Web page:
What is a Public Ivy?

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What is a Public Ivy? 2019-03-02T02:40:33+00:00

Most people are familiar with the term “Ivy League University,” but some outstanding schools are classified as “Public Ivies.” What does it mean to “get an Ivy League Experience,” and how do Public Ivies compare to the private schools? There are several popular opinions on the subject.

Related resource: Top 30 Public Ivies Offering a Degree in Psychology

The Ivy League Experience

Eight schools are classified as Ivy League schools. These are the University of Pennsylvania, Harvard, Yale, Dartmouth, Colombia, Brown, Cornell and Princeton. All these schools are on the east coast. One of the most attractive things about an Ivy League education is that the schools have large endowments, and that translates to cutting-edge facilities. Another “plus” is that having the name of one of these schools on a degree virtually guarantees high employability and high salaries. It is extremely hard to get into an Ivy League university. Harvard’s acceptance rate is about six percent, and Yale’s is near seven percent. The low acceptance rate means that these schools are usually smaller and that means greater accessibility to the faculty.

So-Called “Public Ivies”

There are eight schools considered worthy of this title, and 31 more that are viewed as top-notch public universities. The eight schools include the College of William and Mary, Miami University, University of California, the University of Michigan at Ann Arbor, the University of North Carolina at Chapel Hill, the University of Texas at Austin, the University of Vermont and the University of Virginia. As is the case with private ivies, getting into these schools is not easy. The acceptance rate at identified public ivy schools ranges between 14 percent and 40 percent. While there are some small schools in this classification, most of the public universities have larger student bodies, and that usually means larger classes. There are exceptions, and students with high academic merit can apply to honors colleges within the university.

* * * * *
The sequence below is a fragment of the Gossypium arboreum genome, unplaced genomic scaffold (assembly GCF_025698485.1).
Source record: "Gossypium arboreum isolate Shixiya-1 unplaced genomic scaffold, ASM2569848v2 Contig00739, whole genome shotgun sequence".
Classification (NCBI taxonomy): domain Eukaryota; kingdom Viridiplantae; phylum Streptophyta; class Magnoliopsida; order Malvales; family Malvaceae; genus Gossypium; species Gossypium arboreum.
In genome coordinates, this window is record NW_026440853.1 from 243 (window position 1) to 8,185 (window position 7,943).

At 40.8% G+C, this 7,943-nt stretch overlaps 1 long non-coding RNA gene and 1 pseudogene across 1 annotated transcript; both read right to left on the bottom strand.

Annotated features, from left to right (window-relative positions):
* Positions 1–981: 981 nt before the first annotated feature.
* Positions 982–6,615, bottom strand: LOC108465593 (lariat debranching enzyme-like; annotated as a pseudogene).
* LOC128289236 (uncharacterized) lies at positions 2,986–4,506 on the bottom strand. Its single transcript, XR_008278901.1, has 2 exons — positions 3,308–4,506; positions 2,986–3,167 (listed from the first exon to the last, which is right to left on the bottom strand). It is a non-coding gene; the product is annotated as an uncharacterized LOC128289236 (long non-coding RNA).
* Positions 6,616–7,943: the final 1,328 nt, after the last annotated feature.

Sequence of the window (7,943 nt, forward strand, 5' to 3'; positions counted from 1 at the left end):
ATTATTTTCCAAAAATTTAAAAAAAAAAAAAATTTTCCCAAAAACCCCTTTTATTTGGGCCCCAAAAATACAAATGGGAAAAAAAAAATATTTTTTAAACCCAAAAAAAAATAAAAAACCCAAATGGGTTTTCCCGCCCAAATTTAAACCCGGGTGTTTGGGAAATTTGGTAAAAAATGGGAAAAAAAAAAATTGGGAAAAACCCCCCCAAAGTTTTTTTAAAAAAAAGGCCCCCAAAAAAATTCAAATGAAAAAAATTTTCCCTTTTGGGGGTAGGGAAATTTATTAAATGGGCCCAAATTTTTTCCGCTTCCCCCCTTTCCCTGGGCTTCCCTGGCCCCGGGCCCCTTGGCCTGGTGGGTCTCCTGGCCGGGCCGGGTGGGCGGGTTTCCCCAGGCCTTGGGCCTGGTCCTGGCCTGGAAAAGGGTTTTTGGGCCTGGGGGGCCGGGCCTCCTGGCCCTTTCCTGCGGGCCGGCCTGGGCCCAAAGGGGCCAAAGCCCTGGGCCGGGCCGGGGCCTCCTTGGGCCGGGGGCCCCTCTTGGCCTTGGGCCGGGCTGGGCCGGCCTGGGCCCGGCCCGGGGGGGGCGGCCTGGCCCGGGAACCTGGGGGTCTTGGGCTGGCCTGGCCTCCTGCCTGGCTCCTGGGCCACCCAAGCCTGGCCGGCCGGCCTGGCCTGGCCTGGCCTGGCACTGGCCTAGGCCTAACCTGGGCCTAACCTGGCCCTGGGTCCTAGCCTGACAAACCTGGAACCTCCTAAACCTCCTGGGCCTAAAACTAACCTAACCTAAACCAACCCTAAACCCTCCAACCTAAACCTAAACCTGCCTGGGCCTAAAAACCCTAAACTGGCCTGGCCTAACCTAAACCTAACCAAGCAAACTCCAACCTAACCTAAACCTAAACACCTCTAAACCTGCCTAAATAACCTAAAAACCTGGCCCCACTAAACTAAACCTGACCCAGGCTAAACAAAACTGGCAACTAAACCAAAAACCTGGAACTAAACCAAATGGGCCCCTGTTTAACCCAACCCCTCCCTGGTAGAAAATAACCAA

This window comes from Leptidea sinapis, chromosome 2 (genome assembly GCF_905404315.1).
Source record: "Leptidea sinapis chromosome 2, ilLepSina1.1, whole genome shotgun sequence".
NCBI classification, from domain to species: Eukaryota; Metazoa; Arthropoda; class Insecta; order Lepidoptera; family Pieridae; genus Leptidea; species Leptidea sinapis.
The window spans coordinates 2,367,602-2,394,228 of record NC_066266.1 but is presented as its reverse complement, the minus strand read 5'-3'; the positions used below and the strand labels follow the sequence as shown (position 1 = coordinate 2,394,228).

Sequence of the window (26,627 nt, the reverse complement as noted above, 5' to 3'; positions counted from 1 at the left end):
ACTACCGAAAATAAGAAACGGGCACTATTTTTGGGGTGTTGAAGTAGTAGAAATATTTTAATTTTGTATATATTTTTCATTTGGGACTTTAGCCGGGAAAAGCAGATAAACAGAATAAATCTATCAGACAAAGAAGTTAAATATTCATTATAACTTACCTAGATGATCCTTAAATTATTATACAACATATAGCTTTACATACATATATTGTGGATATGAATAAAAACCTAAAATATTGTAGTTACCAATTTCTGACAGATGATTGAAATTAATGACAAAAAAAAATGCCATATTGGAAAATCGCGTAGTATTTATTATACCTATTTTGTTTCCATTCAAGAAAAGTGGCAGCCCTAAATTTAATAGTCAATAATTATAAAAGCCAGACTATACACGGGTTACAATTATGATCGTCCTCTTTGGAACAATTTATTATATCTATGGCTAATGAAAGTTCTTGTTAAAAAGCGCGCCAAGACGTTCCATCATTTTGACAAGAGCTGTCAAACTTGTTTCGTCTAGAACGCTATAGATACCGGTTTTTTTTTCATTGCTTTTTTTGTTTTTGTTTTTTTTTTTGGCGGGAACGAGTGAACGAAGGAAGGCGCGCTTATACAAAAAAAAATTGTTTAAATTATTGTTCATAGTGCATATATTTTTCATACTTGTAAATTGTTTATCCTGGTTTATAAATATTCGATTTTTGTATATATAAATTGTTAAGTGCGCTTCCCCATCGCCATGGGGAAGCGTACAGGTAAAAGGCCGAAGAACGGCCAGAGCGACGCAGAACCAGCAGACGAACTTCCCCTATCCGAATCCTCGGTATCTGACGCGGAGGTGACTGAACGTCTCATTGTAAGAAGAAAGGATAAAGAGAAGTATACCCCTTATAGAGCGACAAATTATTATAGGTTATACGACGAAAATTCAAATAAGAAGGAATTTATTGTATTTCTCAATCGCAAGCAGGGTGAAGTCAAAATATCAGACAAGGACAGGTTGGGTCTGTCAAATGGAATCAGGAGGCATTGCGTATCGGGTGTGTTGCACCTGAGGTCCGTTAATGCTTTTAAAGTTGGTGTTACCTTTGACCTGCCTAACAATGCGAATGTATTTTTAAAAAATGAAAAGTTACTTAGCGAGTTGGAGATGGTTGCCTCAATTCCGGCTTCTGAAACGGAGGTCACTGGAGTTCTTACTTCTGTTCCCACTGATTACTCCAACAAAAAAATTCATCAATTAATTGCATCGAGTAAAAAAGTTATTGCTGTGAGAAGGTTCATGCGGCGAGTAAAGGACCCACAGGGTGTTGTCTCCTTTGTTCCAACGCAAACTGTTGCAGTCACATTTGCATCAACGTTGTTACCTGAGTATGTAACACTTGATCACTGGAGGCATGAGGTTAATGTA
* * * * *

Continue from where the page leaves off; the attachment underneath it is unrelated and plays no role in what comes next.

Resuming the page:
The Price Tag

The old adage says you get what you pay for. In the case of the private schools versus the public ones, that might not apply. According to an article in the US News and World Report, tuition at Yale University is about $42,000. Harvard tuition is about $41,000. In contrast, tuition at the University of Michigan at Ann Arbor is $13,437. Tuition at the University of California at Berkley is $11,767. These highly-ranked public schools come with a higher price sticker than lower-ranked public institutions but are far less expensive than the prestigious private schools. There is a caveat though. Many students at private schools can afford to pay all their expenses without aid. Because admission is low, and the schools have high endowments, good financial aid packages are awarded to students who otherwise could not afford the expense. Students who get into an Ivy League school graduate without debt. Still, few people are accepted into the schools and have access to the available aid. The US News and World Report article suggest that students either apply to a Public Ivy near them or establish residency near the university so that they pay resident tuition.

The concept of a public institution that can offer the same quality of education, the excellence of facility and technology and the same perceived value of their names on a diploma as their private counterparts is not new. According to an article in Forbes Magazine, the cost of a college education inflation rate has risen nearly 500 percent since 1985. That figure puts added emphasis on value in education. For many students, a Public Ivy education will give them that value.